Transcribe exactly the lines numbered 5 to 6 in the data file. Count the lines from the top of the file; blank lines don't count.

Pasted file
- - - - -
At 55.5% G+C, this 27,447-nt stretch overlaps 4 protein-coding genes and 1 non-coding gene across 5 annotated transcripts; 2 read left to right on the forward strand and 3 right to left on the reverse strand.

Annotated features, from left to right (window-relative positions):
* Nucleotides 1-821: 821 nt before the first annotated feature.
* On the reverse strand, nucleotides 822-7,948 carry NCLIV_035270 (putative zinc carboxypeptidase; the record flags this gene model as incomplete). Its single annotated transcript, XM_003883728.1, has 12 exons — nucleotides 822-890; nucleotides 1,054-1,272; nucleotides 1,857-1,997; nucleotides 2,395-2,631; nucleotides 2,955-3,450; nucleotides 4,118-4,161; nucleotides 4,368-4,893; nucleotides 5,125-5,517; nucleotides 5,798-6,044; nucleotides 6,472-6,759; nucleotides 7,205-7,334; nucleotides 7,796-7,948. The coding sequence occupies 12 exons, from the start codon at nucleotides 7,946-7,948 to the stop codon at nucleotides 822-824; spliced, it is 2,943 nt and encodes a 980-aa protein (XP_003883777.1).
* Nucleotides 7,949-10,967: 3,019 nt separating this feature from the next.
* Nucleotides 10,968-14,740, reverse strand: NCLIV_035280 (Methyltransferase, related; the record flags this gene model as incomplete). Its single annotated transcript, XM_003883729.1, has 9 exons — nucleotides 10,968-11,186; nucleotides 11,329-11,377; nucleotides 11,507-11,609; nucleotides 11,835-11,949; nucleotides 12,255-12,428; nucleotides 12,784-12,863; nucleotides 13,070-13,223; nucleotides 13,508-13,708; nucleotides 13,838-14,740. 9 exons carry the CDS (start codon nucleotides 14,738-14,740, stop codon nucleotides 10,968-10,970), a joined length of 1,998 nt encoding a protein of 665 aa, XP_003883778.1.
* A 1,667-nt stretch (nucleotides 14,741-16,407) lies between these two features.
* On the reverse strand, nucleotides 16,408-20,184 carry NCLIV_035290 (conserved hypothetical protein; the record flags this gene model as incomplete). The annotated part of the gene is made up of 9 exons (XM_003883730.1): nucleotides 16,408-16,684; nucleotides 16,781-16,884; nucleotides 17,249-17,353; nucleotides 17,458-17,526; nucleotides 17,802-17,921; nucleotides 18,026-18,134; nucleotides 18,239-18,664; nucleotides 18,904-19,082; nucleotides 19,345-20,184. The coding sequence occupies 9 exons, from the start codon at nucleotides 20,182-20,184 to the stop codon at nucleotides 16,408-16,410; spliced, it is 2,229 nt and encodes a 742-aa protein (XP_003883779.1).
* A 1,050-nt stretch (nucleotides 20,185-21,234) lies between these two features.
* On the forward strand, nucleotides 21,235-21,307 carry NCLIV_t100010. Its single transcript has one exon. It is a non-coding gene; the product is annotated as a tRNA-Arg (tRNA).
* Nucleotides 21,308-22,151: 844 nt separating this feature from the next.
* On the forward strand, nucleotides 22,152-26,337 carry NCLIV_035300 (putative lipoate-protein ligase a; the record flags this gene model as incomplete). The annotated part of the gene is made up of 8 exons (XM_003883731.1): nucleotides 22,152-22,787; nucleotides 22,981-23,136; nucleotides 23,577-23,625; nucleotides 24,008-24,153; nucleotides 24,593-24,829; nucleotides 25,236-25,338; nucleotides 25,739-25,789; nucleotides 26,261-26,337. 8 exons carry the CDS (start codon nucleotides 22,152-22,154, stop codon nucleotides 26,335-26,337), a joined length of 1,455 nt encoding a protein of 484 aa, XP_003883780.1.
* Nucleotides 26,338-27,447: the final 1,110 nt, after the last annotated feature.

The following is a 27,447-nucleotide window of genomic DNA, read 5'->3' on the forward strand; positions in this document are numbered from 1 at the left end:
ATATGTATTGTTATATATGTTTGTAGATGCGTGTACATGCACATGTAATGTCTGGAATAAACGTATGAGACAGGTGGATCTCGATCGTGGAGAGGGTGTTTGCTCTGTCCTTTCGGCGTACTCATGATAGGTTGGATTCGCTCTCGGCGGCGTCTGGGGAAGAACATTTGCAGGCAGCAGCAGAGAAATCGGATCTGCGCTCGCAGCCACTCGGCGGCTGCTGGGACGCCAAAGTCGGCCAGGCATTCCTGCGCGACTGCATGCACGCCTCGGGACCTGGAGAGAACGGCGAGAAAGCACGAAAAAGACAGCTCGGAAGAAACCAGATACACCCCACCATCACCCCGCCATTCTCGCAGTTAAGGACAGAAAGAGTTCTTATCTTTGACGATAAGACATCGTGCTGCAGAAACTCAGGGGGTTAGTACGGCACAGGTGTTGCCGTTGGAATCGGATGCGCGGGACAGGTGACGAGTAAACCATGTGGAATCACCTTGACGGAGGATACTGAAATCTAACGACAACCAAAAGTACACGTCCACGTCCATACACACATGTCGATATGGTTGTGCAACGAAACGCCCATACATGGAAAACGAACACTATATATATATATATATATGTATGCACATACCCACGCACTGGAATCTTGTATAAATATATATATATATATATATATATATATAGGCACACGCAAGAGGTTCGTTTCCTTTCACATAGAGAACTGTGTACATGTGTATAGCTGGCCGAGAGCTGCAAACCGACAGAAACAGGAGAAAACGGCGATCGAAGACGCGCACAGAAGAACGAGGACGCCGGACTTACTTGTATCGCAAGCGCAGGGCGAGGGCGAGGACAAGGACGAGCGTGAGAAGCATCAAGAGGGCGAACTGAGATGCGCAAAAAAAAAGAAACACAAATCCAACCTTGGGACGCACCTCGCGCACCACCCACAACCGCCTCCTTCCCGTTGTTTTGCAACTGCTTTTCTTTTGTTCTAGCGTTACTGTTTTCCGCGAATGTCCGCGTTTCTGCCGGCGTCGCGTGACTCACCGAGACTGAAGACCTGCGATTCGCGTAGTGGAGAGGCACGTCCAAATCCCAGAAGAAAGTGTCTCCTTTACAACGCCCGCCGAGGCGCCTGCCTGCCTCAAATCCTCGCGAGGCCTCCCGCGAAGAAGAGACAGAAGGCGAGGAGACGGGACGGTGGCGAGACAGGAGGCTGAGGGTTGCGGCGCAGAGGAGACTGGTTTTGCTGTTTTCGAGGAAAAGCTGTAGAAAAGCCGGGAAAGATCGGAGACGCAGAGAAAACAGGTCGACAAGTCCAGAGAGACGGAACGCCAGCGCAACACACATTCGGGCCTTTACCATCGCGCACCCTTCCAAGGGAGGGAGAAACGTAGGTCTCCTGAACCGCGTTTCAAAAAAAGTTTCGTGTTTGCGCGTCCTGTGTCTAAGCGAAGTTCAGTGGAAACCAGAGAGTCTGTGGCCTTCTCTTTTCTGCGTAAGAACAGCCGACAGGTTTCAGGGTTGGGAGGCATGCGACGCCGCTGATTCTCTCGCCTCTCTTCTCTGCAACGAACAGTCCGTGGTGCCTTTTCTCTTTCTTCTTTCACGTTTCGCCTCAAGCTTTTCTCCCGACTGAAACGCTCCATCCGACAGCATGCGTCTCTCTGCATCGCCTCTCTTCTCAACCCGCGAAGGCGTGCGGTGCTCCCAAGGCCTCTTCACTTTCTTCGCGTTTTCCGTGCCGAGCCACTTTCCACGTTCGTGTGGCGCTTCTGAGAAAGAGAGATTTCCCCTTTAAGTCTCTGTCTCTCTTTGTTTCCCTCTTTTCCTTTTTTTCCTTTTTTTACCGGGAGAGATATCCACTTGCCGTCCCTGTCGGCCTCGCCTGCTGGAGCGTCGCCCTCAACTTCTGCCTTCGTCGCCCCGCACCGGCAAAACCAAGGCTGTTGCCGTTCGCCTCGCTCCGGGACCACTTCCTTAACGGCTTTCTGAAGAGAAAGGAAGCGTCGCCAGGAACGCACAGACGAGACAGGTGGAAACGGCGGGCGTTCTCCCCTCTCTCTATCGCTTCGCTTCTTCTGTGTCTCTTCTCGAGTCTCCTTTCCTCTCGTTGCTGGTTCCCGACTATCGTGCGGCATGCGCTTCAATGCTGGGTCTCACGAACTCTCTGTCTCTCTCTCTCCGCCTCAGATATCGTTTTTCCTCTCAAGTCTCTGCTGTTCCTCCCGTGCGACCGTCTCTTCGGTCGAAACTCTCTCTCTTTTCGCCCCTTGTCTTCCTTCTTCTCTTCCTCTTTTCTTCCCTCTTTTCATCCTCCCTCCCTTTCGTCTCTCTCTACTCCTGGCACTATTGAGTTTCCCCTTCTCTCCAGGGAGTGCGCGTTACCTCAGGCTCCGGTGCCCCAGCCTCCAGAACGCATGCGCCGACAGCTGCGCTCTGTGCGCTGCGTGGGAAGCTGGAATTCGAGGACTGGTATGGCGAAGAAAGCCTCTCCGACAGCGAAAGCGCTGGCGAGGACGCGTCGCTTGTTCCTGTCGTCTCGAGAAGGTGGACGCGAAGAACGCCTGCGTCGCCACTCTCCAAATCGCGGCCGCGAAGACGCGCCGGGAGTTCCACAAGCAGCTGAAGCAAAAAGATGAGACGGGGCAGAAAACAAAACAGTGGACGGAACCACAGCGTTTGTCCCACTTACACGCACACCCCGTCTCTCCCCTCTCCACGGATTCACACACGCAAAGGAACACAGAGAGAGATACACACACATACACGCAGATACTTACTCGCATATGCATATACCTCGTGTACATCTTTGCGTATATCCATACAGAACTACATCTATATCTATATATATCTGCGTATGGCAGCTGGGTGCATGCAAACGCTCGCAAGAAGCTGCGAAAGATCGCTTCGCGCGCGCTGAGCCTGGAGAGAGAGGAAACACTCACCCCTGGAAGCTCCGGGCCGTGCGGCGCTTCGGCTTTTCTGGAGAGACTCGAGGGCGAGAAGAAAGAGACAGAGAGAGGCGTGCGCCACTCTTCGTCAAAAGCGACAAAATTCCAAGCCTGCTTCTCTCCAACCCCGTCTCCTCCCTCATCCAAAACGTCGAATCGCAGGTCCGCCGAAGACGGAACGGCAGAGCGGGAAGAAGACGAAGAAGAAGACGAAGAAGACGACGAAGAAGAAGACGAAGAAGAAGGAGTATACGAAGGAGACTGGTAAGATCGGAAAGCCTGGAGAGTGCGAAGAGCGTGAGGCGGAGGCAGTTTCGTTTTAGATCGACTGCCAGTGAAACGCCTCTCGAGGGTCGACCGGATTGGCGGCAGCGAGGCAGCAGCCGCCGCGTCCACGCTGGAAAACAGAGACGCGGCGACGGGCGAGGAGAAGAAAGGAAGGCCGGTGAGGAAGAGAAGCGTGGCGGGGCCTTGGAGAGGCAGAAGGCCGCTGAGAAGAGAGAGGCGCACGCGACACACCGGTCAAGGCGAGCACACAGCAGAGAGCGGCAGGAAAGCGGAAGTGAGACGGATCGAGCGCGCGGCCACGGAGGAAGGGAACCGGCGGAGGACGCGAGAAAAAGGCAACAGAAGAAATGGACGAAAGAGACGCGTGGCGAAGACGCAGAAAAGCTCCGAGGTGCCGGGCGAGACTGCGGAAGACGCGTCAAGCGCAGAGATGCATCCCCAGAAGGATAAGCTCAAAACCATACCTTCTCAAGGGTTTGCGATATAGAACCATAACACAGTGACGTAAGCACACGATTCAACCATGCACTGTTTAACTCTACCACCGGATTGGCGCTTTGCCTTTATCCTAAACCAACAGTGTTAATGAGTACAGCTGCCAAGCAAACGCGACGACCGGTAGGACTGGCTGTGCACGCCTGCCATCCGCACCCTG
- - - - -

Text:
* Nucleotides 7,949-10,967: 3,019 nt separating this feature from the next.
* Nucleotides 10,968-14,740, reverse strand: NCLIV_035280 (Methyltransferase, related; the record flags this gene model as incomplete). Its single annotated transcript, XM_003883729.1, has 9 exons — nucleotides 10,968-11,186; nucleotides 11,329-11,377; nucleotides 11,507-11,609; nucleotides 11,835-11,949; nucleotides 12,255-12,428; nucleotides 12,784-12,863; nucleotides 13,070-13,223; nucleotides 13,508-13,708; nucleotides 13,838-14,740. 9 exons carry the CDS (start codon nucleotides 14,738-14,740, stop codon nucleotides 10,968-10,970), a joined length of 1,998 nt encoding a protein of 665 aa, XP_003883778.1.